Is Gluten Free Right for You?
There are a lot of claims about the benefits to following a gluten free diet including improved health, weight loss, enhanced athletic performance, reduction in fibromyalgia symptoms, behavior improvements in autism, and increased energy. Many people are giving the diet a try. Scientific studies, the limited number that have been done, have shown mixed results of benefits for those without a gluten-related medical condition. If you’ve considered jumping on the gluten free bandwagon, read on and get the scoop.
What to Consider
Because a wide range of foods contain gluten, eliminating gluten from your diet may also limit your intake of healthy nutrients. It’s important to find other foods that can replace these nutrients. Gluten containing whole-grain bread, for example, is a source of iron, calcium, fiber, thiamin, riboflavin, niacin, and folate. Gluten-free breads, made from grains that do not contain gluten, are a good substitute.
Gluten-free prepared foods are expensive and are often 2-4x the cost of the gluten containing food they are replacing. Read labels carefully, gluten free doesn’t mean that it is low in calories, sugar, sodium or fat.
A truly gluten free diet is quite restrictive. It requires the elimination of a wide range of foods from bread to soy sauce, soups, broths, ketchup, even some medications and vitamins.
Avoiding Gluten for Medical Reasons
A gluten free diet is essential for managing celiac disease, gluten sensitivity, and other medical conditions associated with gluten.
- Celiac disease is an autoimmune disorder in which gluten triggers harmful immune system activity. The lining of the small intestine becomes damaged; limiting the absorption of nutrients from food. Symptoms include abdominal pain, joint pain, bloating, diarrhea, constipation, heartburn, “foggy brain,” rash, bone loss, fatigue, weight loss, cramping, itching, and headaches. Celiac disease affects about 1% of the population and is diagnosed with a blood test, followed with an intestinal biopsy for confirmation.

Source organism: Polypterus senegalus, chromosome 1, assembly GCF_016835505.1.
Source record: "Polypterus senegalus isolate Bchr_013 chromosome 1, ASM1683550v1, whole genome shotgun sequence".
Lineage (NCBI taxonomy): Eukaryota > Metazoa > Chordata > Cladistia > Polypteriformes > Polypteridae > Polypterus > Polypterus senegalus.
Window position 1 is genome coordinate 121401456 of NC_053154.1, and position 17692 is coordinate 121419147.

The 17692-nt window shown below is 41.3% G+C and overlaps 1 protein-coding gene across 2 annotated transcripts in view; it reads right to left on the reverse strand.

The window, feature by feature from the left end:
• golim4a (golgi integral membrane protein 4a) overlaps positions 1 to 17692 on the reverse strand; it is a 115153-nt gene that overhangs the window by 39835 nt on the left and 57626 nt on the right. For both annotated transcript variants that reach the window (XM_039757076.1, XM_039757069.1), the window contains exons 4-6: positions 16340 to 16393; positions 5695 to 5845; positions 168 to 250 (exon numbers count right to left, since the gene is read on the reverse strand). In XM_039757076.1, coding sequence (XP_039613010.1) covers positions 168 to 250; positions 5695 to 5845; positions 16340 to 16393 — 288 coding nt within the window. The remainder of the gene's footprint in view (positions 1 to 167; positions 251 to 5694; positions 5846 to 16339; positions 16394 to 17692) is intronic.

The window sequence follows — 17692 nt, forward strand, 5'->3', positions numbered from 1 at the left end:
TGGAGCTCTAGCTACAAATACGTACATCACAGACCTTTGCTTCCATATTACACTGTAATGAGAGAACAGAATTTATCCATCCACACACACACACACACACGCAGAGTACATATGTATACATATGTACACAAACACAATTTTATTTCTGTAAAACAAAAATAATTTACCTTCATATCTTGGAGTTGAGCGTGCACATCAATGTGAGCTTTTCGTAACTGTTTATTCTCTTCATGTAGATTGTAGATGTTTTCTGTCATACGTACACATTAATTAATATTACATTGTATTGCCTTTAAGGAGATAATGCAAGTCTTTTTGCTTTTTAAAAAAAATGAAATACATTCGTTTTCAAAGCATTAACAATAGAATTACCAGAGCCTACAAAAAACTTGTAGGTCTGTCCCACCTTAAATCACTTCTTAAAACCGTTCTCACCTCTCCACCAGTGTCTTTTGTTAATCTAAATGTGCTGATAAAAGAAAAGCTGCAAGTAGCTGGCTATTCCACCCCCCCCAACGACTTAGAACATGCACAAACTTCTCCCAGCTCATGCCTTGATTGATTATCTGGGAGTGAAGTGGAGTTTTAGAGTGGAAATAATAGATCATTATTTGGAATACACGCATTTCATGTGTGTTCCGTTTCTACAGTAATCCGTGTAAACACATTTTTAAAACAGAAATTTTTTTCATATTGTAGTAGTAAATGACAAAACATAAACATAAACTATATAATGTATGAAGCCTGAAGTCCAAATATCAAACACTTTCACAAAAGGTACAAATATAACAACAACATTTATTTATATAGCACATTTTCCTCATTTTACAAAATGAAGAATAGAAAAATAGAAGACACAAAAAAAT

- Non-celiac gluten sensitivity (NCGS) causes some of the same signs and symptoms as celiac disease, but does not cause damage to the small intestine. NCGS is estimated to affect 5-15% of the population; a significant increase in the last 50 years. Possible reasons for the increase include:
- An increased awareness of the problem.
- Agricultural changes that have increased the protein content of grains.
- Other, not yet identified, causes.
Gluten ataxia is an autoimmune disorder affecting muscle control and voluntary muscle movement.
The Barix Clinics Food Guide
If you’re looking for a diet plan that promotes good health, we’ve got one for you. The Barix Nutrition Guide recommends a diet of fresh unprocessed foods. The balanced diet is built on a foundation of protein-rich foods topped with with a variety of vegetables and fruits. A small amount of whole grain foods contribute fiber and an array of b-vitamins to round out the diet.
Those with a medical reason to eliminate gluten from the diet could follow this plan by using gluten-free grains.
If you’re experiencing some of the symptoms associated with gluten intolerance and want to give the gluten-free diet a try, be sure to monitor your intake of important nutrients. Use a food app to track vitamins and minerals and then engage the help of a dietitian, if needed, to find wholesome replacements for nutrients intakes that are low.
If you don’t have symptoms or a medical reason to eliminate gluten from your diet, it’s probably not worth the effort. You may find that you’re limiting your food choices and spending extra money without reaping any benefit.